Space Opera isn’t dead; instead, delightfully, it has grown up. Empire of Dust, the debut novel from Jacey Bedford, published by DAW, is a fine example of a novel which has its roots in the sub-genre, but grows beyond it.
Cara Carlini is a woman with a past, and she’s running away from it as fast as she can. She’ll take whatever help she can get, though always with her eyes open. She’s also a psi-tech, one of the significant minority in Bedford’s universe whose innate psionic talents have been enhanced with technology to make them indispensable to the corporate and criminal organisations who call the shots. Cara throws her lot in with Ben Benjamin because he’s in the right place at the right time, but this turns out to be a life-changing decision for them both.
The skill of this book lies in Bedford’s ability to seamlessly combine intrigue-heavy, multi-viewpoint plotting with human stories featuring characters you care about – a rare feat in this genre. The main ‘love’ triangle is handled particularly well. Note the quotation marks – this is anything but a standard romance, because we’re dealing with people who can alter memories and plant compulsions.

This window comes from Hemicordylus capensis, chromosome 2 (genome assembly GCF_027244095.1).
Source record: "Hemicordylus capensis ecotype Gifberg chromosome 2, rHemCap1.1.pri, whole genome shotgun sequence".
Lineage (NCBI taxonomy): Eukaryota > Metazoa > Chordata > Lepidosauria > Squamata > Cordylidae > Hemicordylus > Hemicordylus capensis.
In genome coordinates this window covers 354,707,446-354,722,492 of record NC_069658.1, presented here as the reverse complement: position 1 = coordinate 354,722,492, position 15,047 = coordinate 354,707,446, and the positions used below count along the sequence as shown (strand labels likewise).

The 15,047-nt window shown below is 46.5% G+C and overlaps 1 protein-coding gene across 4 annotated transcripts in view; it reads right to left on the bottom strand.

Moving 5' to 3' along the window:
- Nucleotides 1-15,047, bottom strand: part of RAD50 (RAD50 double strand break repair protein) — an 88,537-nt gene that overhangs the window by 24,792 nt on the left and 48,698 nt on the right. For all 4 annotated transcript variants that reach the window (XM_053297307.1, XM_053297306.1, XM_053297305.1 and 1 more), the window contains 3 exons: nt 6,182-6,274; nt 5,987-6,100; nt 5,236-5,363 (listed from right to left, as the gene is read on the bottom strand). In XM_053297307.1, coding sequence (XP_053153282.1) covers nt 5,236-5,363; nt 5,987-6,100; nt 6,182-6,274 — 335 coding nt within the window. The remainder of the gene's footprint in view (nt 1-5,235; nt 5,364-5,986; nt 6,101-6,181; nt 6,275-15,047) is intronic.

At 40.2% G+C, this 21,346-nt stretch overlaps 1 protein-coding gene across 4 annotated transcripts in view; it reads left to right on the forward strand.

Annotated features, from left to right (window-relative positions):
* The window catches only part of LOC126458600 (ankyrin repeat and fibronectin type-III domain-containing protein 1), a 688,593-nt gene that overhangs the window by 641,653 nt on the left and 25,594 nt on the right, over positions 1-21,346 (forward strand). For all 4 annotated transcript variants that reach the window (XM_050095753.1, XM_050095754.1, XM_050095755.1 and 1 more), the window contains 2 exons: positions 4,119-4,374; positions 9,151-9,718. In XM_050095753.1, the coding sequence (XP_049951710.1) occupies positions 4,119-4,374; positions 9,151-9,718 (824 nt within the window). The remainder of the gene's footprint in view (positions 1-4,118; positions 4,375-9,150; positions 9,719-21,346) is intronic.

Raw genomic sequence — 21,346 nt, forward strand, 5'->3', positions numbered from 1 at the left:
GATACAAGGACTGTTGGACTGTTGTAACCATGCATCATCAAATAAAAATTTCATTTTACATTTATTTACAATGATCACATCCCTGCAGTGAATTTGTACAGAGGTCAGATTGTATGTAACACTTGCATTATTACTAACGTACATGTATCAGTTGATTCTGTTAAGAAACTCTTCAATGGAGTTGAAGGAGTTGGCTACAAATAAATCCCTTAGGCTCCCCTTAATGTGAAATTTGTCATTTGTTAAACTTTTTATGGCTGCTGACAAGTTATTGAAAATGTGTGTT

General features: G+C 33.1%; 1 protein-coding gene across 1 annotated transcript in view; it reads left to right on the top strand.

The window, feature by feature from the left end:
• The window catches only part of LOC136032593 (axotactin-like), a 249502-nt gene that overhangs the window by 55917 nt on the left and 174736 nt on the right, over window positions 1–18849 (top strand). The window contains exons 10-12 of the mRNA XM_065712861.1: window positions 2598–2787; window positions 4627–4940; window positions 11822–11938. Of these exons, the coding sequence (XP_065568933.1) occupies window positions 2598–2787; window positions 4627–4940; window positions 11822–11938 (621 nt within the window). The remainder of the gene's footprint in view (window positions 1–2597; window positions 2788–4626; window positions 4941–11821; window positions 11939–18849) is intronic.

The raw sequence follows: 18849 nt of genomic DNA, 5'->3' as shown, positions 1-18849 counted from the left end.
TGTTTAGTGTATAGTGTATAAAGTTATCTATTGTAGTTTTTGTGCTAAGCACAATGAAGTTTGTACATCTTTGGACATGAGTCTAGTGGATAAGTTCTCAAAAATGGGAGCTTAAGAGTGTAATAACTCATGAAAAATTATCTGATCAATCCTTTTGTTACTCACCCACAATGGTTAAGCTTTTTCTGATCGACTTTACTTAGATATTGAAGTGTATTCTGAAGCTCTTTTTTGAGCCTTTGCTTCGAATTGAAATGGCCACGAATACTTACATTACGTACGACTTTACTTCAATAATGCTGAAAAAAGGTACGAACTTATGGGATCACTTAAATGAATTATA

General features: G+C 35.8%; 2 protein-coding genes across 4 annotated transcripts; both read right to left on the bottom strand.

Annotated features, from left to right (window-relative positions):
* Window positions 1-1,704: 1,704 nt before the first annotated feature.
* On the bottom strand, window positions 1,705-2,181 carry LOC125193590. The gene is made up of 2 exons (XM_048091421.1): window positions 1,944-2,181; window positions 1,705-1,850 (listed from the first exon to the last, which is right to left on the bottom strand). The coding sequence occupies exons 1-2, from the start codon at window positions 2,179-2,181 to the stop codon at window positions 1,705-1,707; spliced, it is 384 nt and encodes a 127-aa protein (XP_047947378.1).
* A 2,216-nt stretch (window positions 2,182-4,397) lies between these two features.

As well as the central relationships, and the questions they raise about free will, trust and loyalty, the book deals with themes of prejudice, and idealism vs pragmatism. Cara and Ben find themselves thrust into the close company of the anti-psi-tech Ecolibrians whose utopian dreams are set to come into conflict with the market forces in this highly capitalist future. Bedford is carefully non-judgemental in her handling of moral issues – even her antagonists are given their say – and the book has a pleasing weight and balance as a result.
Bedford’s punchy, readable style propels the reader easily through the complexities of the well-paced plot, and her world-building, whilst utilising some tropes, also displays interesting and original touches which bode well for future novels.
The book is not without flaws – the opening is somewhat loaded with backstory, and there are a couple of coincidences driving parts of the plot – but these are small and forgivable, especially bearing in mind this is a first novel. It’ll be interesting to see where the story goes next.